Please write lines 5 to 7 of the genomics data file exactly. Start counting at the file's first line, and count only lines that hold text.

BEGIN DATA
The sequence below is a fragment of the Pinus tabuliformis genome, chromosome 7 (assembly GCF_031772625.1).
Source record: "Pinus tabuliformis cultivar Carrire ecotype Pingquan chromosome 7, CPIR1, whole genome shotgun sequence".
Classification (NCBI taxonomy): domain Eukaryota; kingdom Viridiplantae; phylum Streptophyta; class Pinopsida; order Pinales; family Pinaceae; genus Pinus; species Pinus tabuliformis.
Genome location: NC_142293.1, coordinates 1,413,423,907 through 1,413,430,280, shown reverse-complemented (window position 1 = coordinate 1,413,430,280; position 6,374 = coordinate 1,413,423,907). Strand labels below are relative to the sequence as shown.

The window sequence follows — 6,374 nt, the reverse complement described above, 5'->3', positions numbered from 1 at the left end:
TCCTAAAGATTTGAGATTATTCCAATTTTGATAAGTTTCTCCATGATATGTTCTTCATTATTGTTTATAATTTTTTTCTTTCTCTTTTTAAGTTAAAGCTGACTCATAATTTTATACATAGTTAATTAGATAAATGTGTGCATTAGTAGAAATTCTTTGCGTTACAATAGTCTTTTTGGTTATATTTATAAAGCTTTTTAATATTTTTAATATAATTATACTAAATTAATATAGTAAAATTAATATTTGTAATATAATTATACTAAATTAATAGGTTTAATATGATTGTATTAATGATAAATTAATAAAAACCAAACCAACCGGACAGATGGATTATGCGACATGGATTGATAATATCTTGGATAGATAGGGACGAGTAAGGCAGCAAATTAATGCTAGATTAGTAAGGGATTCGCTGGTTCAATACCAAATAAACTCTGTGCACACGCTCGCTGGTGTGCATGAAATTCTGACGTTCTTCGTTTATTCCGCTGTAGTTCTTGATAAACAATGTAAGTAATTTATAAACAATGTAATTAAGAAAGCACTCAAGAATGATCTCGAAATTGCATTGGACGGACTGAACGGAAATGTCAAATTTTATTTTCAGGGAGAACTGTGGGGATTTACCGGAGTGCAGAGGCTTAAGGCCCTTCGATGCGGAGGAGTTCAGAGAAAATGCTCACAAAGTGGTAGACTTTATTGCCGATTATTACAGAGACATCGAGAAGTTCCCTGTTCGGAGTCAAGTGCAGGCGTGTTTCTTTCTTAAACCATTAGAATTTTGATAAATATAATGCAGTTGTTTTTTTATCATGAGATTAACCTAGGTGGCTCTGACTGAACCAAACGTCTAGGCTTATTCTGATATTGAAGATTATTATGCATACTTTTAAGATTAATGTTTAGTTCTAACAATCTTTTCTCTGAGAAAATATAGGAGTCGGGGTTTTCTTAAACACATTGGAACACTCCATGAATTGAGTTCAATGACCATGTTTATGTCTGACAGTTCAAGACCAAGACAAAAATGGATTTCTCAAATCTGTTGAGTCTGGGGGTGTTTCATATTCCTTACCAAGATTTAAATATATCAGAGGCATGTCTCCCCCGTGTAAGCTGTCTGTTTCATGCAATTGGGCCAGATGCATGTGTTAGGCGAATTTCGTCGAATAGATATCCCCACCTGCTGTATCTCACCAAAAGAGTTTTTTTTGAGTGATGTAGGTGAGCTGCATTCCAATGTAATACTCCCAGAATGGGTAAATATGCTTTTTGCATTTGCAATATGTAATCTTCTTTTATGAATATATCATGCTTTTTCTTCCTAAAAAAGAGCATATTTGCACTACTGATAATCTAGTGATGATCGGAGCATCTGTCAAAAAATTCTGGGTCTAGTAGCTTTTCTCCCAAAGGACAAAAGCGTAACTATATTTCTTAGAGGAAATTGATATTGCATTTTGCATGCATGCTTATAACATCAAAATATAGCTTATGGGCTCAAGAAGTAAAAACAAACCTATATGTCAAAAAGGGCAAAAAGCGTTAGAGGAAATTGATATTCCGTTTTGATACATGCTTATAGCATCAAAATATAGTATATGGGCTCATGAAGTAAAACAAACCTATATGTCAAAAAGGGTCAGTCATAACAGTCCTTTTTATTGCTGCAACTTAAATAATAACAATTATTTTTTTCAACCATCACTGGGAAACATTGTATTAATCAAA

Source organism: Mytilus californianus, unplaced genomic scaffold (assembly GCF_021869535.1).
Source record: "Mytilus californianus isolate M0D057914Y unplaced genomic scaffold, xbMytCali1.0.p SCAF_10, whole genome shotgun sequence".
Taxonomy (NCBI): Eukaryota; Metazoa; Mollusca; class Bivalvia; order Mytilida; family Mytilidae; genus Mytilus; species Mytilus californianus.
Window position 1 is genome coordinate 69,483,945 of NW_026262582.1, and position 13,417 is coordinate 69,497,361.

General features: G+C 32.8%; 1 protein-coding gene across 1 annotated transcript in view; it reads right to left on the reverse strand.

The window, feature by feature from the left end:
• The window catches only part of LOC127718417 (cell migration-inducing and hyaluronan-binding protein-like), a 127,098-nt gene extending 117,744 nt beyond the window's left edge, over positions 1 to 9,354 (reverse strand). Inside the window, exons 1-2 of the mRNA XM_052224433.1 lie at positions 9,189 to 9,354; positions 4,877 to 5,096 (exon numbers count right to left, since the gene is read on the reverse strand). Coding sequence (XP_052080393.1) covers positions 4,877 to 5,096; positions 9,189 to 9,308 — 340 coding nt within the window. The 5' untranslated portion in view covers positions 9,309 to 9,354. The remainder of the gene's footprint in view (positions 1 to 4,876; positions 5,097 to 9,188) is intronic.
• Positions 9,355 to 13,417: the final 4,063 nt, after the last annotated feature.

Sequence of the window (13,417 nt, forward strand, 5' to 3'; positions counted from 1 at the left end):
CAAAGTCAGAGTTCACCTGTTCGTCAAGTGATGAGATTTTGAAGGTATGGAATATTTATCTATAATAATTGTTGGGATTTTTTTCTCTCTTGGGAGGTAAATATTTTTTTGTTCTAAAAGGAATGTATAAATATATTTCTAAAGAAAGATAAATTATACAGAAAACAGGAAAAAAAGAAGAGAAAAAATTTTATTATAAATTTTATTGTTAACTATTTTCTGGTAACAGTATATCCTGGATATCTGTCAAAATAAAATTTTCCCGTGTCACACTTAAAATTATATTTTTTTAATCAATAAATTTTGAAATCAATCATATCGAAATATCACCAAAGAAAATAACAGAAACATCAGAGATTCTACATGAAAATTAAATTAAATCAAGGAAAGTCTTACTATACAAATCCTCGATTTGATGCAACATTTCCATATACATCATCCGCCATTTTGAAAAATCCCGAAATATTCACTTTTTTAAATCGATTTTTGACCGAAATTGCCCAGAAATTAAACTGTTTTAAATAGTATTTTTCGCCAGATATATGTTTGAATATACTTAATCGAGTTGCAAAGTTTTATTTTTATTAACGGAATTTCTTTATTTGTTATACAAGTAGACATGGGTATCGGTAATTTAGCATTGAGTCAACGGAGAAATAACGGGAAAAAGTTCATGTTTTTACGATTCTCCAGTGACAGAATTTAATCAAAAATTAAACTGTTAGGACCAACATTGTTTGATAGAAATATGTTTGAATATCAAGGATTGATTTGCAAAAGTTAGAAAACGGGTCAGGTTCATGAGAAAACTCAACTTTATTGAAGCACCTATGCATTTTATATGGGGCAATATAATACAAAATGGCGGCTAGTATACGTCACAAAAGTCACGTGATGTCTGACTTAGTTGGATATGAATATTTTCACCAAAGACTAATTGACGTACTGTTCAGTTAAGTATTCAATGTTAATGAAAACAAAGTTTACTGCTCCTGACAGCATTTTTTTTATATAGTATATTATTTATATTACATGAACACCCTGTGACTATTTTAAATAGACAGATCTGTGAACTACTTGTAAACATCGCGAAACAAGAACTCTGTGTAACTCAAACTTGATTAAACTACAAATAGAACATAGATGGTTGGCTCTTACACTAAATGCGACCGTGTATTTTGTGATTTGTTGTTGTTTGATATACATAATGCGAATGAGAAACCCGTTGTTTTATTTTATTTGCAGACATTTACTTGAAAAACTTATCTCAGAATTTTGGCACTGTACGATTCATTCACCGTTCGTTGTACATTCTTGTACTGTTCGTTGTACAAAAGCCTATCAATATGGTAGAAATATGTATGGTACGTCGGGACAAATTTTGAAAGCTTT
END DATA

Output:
The window sequence follows — 6,374 nt, the reverse complement described above, 5'->3', positions numbered from 1 at the left end:
TCCTAAAGATTTGAGATTATTCCAATTTTGATAAGTTTCTCCATGATATGTTCTTCATTATTGTTTATAATTTTTTTCTTTCTCTTTTTAAGTTAAAGCTGACTCATAATTTTATACATAGTTAATTAGATAAATGTGTGCATTAGTAGAAATTCTTTGCGTTACAATAGTCTTTTTGGTTATATTTATAAAGCTTTTTAATATTTTTAATATAATTATACTAAATTAATATAGTAAAATTAATATTTGTAATATAATTATACTAAATTAATAGGTTTAATATGATTGTATTAATGATAAATTAATAAAAACCAAACCAACCGGACAGATGGATTATGCGACATGGATTGATAATATCTTGGATAGATAGGGACGAGTAAGGCAGCAAATTAATGCTAGATTAGTAAGGGATTCGCTGGTTCAATACCAAATAAACTCTGTGCACACGCTCGCTGGTGTGCATGAAATTCTGACGTTCTTCGTTTATTCCGCTGTAGTTCTTGATAAACAATGTAAGTAATTTATAAACAATGTAATTAAGAAAGCACTCAAGAATGATCTCGAAATTGCATTGGACGGACTGAACGGAAATGTCAAATTTTATTTTCAGGGAGAACTGTGGGGATTTACCGGAGTGCAGAGGCTTAAGGCCCTTCGATGCGGAGGAGTTCAGAGAAAATGCTCACAAAGTGGTAGACTTTATTGCCGATTATTACAGAGACATCGAGAAGTTCCCTGTTCGGAGTCAAGTGCAGGCGTGTTTCTTTCTTAAACCATTAGAATTTTGATAAATATAATGCAGTTGTTTTTTTATCATGAGATTAACCTAGGTGGCTCTGACTGAACCAAACGTCTAGGCTTATTCTGATATTGAAGATTATTATGCATACTTTTAAGATTAATGTTTAGTTCTAACAATCTTTTCTCTGAGAAAATATAGGAGTCGGGGTTTTCTTAAACACATTGGAACACTCCATGAATTGAGTTCAATGACCATGTTTATGTCTGACAGTTCAAGACCAAGACAAAAATGGATTTCTCAAATCTGTTGAGTCTGGGGGTGTTTCATATTCCTTACCAAGATTTAAATATATCAGAGGCATGTCTCCCCCGTGTAAGCTGTCTGTTTCATGCAATTGGGCCAGATGCATGTGTTAGGCGAATTTCGTCGAATAGATATCCCCACCTGCTGTATCTCACCAAAAGAGTTTTTTTTGAGTGATGTAGGTGAGCTGCATTCCAATGTAATACTCCCAGAATGGGTAAATATGCTTTTTGCATTTGCAATATGTAATCTTCTTTTATGAATATATCATGCTTTTTCTTCCTAAAAAAGAGCATATTTGCACTACTGATAATCTAGTGATGATCGGAGCATCTGTCAAAAAATTCTGGGTCTAGTAGCTTTTCTCCCAAAGGACAAAAGCGTAACTATATTTCTTAGAGGAAATTGATATTGCATTTTGCATGCATGCTTATAACATCAAAATATAGCTTATGGGCTCAAGAAGTAAAAACAAACCTATATGTCAAAAAGGGCAAAAAGCGTTAGAGGAAATTGATATTCCGTTTTGATACATGCTTATAGCATCAAAATATAGTATATGGGCTCATGAAGTAAAACAAACCTATATGTCAAAAAGGGTCAGTCATAACAGTCCTTTTTATTGCTGCAACTTAAATAATAACAATTATTTTTTTCAACCATCACTGGGAAACATTGTATTAATCAAA

Source organism: Mytilus californianus, unplaced genomic scaffold (assembly GCF_021869535.1).